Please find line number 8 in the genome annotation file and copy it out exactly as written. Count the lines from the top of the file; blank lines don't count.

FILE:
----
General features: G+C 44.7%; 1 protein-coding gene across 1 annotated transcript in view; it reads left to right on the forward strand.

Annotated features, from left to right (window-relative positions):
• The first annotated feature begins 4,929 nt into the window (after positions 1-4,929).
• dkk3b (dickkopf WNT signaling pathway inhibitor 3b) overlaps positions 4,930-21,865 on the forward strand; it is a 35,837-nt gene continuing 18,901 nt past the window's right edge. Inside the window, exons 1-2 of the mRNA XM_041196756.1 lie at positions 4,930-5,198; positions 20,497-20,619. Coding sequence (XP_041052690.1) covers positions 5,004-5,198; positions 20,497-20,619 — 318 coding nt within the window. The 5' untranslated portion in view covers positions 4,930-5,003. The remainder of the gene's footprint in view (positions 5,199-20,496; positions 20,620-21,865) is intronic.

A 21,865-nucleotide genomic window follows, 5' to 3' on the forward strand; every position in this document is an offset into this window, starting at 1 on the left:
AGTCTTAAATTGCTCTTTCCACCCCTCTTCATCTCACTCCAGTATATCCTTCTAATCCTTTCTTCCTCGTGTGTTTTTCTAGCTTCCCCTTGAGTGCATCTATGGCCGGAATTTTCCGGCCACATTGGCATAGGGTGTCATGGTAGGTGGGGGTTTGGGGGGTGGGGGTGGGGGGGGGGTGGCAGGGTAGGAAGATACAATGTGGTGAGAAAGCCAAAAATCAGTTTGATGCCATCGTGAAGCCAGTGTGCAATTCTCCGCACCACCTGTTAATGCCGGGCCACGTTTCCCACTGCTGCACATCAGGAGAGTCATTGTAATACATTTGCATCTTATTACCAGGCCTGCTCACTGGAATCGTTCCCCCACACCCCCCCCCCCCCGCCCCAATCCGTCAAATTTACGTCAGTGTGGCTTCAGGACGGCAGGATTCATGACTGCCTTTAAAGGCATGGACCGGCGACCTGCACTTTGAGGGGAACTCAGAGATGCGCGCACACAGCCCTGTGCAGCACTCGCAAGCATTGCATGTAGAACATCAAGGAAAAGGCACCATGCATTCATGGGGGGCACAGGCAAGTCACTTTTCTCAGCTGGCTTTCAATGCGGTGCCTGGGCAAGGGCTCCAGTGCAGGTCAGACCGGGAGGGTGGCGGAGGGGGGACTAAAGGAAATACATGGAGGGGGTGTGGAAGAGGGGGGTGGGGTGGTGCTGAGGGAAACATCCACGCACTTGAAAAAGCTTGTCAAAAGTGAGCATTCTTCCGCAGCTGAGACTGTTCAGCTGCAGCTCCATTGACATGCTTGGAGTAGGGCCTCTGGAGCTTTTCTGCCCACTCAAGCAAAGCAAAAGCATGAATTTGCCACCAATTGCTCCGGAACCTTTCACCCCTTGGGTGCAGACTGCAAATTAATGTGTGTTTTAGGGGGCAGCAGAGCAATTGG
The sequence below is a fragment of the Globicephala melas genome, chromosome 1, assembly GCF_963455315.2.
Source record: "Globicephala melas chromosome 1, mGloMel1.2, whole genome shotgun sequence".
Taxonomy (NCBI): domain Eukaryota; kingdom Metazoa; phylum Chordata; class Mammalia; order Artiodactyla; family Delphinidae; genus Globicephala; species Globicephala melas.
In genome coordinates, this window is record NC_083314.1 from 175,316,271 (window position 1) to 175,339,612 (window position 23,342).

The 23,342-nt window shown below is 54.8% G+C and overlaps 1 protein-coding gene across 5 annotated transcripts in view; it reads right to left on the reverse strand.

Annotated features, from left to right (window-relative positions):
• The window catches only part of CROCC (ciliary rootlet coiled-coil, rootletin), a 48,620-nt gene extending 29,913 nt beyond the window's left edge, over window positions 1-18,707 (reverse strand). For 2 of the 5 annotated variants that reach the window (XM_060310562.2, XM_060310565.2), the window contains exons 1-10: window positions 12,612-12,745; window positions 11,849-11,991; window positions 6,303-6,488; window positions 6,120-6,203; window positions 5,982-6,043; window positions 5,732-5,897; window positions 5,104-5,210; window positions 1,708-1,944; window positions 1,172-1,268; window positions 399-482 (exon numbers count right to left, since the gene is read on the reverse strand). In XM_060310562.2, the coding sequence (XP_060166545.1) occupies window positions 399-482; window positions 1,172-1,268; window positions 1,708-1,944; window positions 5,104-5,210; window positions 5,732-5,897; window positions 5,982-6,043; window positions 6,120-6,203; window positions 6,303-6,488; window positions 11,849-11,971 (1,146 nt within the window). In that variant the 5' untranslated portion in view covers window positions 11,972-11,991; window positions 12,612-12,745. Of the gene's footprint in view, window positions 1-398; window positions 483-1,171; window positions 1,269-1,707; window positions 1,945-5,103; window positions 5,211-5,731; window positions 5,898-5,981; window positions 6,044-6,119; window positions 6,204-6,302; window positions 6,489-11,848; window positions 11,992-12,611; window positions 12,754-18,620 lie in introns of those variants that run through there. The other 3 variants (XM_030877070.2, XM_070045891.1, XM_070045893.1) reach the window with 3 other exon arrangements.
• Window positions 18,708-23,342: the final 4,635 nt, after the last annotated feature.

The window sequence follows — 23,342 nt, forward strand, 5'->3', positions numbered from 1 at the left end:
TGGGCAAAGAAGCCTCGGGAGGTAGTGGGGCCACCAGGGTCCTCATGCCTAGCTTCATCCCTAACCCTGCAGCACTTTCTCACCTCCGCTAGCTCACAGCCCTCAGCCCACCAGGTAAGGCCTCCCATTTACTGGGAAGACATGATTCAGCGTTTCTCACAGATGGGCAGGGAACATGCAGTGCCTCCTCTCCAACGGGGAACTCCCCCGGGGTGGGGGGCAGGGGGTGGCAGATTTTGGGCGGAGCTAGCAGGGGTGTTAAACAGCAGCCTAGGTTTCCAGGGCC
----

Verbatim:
Source record: "Globicephala melas chromosome 1, mGloMel1.2, whole genome shotgun sequence".